PORT HADLOCK — The meditation room morphed into a food pantry. And the old sanctuary, a few steps away, is an emporium of winter clothes, tents, blankets, housewares, quilts and hand-assembled hygiene kits.
This is the Community United Methodist Church (CUMC) resource center, run by county prosecutor-turned-pastor Scott Rosekrans and a flock of volunteers.
Together they open the food-clothing-camping bank for business every Saturday, moving armloads of free merchandise out the door.
“We have such fun. We know the clients pretty well; we know what they need,” said Marsha Hamacher, one of the workers who has organized a small mountain of donated and purchased clothing, from jeans to Christmas sweaters.
Across the hall in the snug food pantry are soups, tuna, pasta, personal care supplies and tiny stoves made by Jean Holtz, another volunteer. On the low-fat shelf: Spam Lite for those who need it.
The whole place is open from 10 a.m. to 1 p.m. Saturdays at CUMC, 130 Church Lane, where Rosekrans is in his sixth year. He and his congregation started the food pantry-clothing bank in January as the nearby Peter’s Place tiny-home village was opening its doors.
Residents there, some of them elderly, needed basic supplies, as did people staying in Bayside Housing & Services’ transitional units at the Old Alcohol Plant.
“We’re starting to see more single women with children staying at Bayside,” Rosekrans said.
He said he recently met a mother who needed clothes for her 13-month-old, “who’s growing like a weed.”
Another young woman, moving out of transitional housing into her own apartment, “had nothing,” Rosekrans said.
She shopped the Methodist emporium for dishes and other kitchenware.
“We have some really nice clothes,” Rosekrans added, noting he and his volunteers strive to make the clothing bank as much like a shop as possible.
In a larger room at the church are sleeping bags, inflatable mattresses, tents and heaters. People living outside or in their cars come in for those; on Monday afternoon, Rosekrans said, a young couple picked up some food and a foam mattress for their station wagon.
The clients who visit the church’s three-room resource center aren’t necessarily members of the Methodist congregation, although they might pop in to a Sunday service. Either way, the pastor asks no questions about religious affiliation. Rosekrans does inquire about what people need so he can refer them to agencies such as the Olympic Community Action Programs (OlyCAP).
All of this began, he said, in the “Jesus cup,” a coffee cup Rosekrans uses to collect spare change. Soon after arrival, he’d invite anyone who came around to drop some coins in. Next thing he knew, people were pressing bills into the cup and writing checks. One visit by three men from a nearby church left him with $177.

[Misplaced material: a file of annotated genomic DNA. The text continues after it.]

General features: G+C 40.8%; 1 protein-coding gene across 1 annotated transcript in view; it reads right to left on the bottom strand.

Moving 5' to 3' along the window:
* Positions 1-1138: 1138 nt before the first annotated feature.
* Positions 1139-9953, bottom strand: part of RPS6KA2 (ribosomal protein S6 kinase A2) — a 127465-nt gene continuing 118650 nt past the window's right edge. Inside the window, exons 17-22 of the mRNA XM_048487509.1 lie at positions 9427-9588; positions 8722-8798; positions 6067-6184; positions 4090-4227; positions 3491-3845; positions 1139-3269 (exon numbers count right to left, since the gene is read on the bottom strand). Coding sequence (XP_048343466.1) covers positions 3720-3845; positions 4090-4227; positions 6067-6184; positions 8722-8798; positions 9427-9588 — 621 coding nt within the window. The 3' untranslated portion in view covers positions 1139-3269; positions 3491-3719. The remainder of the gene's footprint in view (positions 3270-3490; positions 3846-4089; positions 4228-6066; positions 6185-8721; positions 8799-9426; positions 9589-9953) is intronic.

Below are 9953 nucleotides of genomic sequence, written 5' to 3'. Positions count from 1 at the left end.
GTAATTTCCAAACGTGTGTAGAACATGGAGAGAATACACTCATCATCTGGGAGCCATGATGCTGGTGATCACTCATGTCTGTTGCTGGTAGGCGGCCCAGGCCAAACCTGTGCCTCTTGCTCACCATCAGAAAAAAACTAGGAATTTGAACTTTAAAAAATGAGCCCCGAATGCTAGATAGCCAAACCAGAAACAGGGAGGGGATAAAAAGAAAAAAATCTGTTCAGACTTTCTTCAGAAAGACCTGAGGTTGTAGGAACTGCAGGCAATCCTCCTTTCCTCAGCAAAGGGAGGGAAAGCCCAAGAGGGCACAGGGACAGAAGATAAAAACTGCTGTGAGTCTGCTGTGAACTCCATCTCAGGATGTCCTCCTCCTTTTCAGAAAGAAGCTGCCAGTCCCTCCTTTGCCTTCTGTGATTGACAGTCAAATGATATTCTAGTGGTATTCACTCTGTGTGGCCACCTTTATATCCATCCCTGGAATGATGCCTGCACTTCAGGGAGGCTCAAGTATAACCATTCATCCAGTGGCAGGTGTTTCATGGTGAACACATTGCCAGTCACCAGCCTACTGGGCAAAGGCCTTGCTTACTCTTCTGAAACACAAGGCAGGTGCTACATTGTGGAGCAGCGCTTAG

These days, Rosekrans and his wife Teresa are contributing the funds to the Quilcene Food Bank, where she hosts the senior table, and buying new winter coats for their clothing bank. They’ve responded lately to requests for food, clothing, camping gear and hygiene supplies not just on Saturday but during the week, too.
Rosekrans encourages people in need to contact the church at [email protected] or at 360-385-1579.
Those with clothing, tents, sleeping bags and such to give are asked to describe their goods in an email to [email protected], Rosekrans said. Donors should not leave items outside the church.
“I didn’t go to seminary,” the pastor said.
Instead, much of his education came from serving as Jefferson County prosecuting attorney. Defeated in 2014 in his bid for a second term, Rosekrans decided to change careers. He took an 18-month course that would qualify him as a lay pastor, filled in at Trinity United Methodist Church in Port Townsend — and took the job with Port Hadlock’s Methodist congregation in July 2016.
“As a former elected prosecutor, I know the Tri-Area is ground zero for homelessness, unemployment, alcoholism, domestic abuse, drug abuse, and nothing’s being done,” Rosekrans said. “Everything is Port Townsend. The Tri-Area is overlooked.”
Not on his watch. The pastor ministers to his neighbors from the pulpit, from the church’s Facebook page, from the food pantry and the clothing bank. He invites other local church leaders to consider starting their own resource rooms.
Try something simple, Rosekrans advises. Your church probably has an extra room you can use to store blankets for those who’ll need them this winter.
“Our clients are such good, good people,” said Hamacher as she folded pants and shirts on Monday.
For example, one woman she knows well comes in for clothes but won’t take much.
“She’ll never take more than she can use. She’ll say, ‘I don’t need that right now. Somebody else will use it.’”
Jefferson County senior reporter Diane Urbani de la Paz can be reached at 360-417-3509 or [email protected]